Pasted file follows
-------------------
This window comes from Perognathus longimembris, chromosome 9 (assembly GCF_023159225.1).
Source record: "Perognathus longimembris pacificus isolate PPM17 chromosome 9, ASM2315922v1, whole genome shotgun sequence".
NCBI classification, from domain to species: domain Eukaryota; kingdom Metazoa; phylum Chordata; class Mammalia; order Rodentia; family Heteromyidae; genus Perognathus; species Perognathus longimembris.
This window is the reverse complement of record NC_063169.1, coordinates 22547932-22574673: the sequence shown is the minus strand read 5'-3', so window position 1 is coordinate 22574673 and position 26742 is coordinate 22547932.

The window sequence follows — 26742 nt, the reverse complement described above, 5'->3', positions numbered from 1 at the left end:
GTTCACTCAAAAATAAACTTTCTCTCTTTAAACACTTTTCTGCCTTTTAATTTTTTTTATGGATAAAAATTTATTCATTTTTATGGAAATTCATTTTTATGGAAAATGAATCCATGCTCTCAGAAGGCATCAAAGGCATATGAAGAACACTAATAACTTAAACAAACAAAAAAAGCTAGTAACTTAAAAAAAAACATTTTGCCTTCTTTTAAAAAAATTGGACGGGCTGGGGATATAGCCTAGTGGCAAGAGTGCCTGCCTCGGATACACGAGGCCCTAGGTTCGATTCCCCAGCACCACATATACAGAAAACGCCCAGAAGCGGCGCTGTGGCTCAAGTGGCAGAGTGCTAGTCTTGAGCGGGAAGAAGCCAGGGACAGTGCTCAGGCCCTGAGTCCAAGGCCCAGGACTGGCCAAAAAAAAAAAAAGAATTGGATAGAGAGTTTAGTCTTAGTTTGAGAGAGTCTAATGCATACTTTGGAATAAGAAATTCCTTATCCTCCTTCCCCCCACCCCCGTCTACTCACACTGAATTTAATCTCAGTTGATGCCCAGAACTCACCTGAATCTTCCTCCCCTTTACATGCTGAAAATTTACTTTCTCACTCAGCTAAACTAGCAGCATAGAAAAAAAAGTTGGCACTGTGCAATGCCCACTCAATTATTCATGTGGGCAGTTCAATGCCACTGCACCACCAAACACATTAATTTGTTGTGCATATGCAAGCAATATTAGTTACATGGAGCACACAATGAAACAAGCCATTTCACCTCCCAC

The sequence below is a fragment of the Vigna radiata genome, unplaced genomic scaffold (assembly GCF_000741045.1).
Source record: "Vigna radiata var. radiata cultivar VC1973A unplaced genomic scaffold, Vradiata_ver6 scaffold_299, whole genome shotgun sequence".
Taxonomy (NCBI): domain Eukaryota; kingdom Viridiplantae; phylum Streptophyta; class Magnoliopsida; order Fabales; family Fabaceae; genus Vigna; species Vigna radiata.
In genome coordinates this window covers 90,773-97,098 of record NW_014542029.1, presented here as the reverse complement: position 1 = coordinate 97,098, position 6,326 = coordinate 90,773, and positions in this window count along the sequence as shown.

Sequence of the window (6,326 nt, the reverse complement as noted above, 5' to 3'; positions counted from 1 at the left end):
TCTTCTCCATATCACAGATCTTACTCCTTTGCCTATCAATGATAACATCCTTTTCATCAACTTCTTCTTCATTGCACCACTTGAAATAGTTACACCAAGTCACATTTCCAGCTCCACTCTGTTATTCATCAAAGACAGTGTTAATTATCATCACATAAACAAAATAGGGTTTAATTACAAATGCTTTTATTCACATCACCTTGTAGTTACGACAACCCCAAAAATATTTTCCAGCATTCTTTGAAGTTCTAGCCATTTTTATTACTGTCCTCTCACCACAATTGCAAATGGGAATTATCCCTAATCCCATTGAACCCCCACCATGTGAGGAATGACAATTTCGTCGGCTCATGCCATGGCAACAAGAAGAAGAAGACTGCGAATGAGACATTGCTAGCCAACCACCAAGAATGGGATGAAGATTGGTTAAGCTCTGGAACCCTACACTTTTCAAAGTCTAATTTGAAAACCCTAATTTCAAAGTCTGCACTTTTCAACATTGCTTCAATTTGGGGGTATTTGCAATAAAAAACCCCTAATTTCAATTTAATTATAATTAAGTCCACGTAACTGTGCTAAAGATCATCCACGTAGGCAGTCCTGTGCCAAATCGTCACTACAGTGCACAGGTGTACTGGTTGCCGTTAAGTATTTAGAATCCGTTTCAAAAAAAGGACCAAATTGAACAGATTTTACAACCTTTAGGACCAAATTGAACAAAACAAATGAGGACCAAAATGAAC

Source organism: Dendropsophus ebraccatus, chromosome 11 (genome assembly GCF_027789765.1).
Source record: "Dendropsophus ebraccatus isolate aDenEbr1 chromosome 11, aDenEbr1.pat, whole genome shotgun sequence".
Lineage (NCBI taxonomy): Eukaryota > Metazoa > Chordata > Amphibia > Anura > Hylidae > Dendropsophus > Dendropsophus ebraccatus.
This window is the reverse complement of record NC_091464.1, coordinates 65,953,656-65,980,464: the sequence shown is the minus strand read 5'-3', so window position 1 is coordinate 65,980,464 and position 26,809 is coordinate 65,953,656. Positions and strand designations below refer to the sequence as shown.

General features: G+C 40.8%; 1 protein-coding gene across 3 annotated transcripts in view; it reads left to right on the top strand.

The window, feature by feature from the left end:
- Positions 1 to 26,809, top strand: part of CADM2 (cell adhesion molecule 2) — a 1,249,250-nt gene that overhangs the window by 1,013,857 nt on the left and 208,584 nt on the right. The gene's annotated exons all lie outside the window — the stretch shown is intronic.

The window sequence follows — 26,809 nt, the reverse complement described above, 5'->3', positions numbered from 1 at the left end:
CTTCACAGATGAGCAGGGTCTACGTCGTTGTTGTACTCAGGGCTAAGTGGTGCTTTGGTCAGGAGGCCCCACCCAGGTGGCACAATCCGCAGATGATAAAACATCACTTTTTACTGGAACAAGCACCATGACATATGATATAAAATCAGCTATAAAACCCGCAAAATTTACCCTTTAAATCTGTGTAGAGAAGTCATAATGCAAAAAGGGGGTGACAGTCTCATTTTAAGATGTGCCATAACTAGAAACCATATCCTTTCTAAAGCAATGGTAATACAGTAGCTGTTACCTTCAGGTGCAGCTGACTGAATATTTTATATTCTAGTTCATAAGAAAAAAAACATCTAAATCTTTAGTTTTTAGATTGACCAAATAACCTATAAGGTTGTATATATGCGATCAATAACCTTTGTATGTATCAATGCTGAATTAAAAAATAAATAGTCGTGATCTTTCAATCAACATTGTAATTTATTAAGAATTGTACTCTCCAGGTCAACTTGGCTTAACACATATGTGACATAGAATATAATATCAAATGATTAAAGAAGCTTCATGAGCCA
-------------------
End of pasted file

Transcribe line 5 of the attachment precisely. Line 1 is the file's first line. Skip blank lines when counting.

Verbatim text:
The window sequence follows — 26742 nt, the reverse complement described above, 5'->3', positions numbered from 1 at the left end: